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LA Landmark Irv’s Burgers Returns After Four-Year Hiatus

Owner Sonia Hong has new partners and a new location for Irv’s, the 76-year-old West Hollywood burger icon

A tilted side shot of a seared burger with shredded lettuce on a white paper plate.
An Irv’s double cheeseburger
Wonho Frank Lee
Farley Elliott is the Senior Editor at Eater LA and the author of Los Angeles Street Food: A History From Tamaleros to Taco Trucks. He covers restaurants in every form, from breaking news to the culture, people, and history that surrounds LA's dining landscape.

Sonia Hong is all smiles as she leans through a bright red window frame. She poses with a burger, shows off a few flattering articles hanging on a wall, and gives enthusiastic thumbs up looks to cameras, passersby, and business partners. It’s busy days for Hong and her reborn restaurant Irv’s Burgers in West Hollywood, and Hong is a mix of excited, eager, and a touch overwhelmed — easy to understand, considering the attention that Irv’s is getting. Around her, workers are putting finishing touches on what has become one of LA’s best comeback stories: After nearly four years away, one of Southern California’s most iconic burger stand is ready to serve again.

The road to return has been rocky for Hong, who first bought the already-famous Irv’s Burgers back on January 17, 2000. Then a simple roadside stand along the famous Route 66, Irv’s had for decades been a staple stop on the historic LA burger tour, beloved by locals and tourists for its simplicity and heart. Tommy’s was the place for stop for chili cheeseburgers, Apple Pan was for hickory sauce, and Irv’s was for a moment with Sonia. Hong is at the core of what has made Irv’s so enduringly popular, though she considers herself more a steward of the already-famous name than its sole proprietor.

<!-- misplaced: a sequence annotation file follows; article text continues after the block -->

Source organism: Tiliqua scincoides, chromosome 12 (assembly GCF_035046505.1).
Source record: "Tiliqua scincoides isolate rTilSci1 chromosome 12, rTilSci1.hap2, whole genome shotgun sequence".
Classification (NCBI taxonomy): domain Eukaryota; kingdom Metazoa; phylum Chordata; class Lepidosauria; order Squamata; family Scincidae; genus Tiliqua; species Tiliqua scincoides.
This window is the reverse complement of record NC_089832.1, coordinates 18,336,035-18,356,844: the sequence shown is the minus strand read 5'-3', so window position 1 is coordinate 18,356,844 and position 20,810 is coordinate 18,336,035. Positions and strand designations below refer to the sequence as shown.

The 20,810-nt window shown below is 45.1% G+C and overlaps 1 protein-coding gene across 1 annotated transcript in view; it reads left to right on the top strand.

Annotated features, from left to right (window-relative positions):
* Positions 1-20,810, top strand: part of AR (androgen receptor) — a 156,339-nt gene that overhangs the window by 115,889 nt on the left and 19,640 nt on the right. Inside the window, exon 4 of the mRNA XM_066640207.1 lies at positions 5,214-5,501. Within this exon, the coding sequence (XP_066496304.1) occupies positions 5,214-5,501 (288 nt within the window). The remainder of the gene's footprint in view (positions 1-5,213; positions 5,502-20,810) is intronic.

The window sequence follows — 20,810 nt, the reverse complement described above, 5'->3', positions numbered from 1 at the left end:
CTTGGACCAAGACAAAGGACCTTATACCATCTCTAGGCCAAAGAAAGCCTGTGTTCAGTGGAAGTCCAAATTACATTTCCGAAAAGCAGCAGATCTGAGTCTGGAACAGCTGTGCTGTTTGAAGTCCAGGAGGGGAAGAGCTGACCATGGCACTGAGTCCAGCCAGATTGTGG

Still, Hong’s flair is unmistakable, as was her penchant for doodling on the paper plates that went out with each finished burger cooked by her and Mama Hong inside the West Hollywood stand. Just For You, each would read, accompanied often by a small caricature or personal anecdote that attached the restaurant (and Hong) to each customer.

A woman in a red shirt gives two thumbs up from inside an ordering window at a restaurant.
Sonia Hong, ready to take orders

In 2018, the doodles dried up. By then Irv’s had been forced from its longtime location over a leasing dispute — only to see that original walk-up stand earn historic protection, meaning it can’t be torn down anyway. The stand is now a walk-up daytime window as part of a different, larger restaurant development further down Santa Monica Boulevard. The Hongs moved east to a storefront for a while, but struggled to capture the charm and consistent customer base of the previous address. It was only at closing, in 2018, that Los Angeles collectively realized what had been so tenuous for so long. A single wrenching image remains from that final day of service of an exhausted Mama Hong, head down, having closed the place for good.